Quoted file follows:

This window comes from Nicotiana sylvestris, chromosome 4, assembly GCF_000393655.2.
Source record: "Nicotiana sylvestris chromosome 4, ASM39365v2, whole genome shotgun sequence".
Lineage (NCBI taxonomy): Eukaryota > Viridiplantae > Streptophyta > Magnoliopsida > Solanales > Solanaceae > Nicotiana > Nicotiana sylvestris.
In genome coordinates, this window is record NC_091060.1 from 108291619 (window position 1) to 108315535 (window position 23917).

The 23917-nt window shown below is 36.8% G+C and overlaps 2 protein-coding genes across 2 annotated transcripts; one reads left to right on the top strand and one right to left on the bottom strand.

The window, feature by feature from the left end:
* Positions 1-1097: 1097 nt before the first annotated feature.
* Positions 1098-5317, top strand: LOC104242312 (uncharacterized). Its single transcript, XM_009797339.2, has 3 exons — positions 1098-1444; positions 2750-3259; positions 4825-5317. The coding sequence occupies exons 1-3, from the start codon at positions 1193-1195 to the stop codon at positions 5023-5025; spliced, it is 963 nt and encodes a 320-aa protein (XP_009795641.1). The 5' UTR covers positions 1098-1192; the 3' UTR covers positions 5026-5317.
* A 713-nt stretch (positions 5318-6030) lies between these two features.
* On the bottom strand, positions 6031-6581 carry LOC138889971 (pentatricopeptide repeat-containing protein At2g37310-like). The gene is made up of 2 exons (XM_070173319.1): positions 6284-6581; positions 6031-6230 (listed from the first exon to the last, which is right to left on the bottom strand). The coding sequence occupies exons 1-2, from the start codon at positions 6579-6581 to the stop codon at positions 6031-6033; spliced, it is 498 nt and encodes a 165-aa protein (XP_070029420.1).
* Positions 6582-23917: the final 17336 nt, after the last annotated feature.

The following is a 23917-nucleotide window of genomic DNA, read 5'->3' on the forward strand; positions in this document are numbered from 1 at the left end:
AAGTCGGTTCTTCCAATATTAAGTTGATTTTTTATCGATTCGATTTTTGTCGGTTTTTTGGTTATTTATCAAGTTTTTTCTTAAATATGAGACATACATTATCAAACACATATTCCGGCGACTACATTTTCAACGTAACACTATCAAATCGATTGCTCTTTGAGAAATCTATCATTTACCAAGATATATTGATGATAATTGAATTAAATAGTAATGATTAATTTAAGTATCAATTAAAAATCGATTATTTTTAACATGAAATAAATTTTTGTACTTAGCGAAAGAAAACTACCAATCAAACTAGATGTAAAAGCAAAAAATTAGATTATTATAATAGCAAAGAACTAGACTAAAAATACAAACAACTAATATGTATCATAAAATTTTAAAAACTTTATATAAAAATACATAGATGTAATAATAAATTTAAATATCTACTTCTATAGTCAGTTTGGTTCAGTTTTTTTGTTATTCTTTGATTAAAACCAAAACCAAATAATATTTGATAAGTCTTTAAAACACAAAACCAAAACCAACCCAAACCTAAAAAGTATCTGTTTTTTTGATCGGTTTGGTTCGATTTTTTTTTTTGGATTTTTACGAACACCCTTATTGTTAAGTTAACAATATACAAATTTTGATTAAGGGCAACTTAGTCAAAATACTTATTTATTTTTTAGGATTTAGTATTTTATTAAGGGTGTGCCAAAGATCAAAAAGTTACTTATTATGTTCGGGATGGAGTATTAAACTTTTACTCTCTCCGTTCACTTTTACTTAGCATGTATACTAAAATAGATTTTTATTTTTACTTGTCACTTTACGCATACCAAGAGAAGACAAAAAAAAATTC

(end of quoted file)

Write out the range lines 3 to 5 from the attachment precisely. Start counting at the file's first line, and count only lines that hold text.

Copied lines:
Lineage (NCBI taxonomy): Eukaryota > Viridiplantae > Streptophyta > Magnoliopsida > Solanales > Solanaceae > Nicotiana > Nicotiana sylvestris.
In genome coordinates, this window is record NC_091060.1 from 108291619 (window position 1) to 108315535 (window position 23917).

The 23917-nt window shown below is 36.8% G+C and overlaps 2 protein-coding genes across 2 annotated transcripts; one reads left to right on the top strand and one right to left on the bottom strand.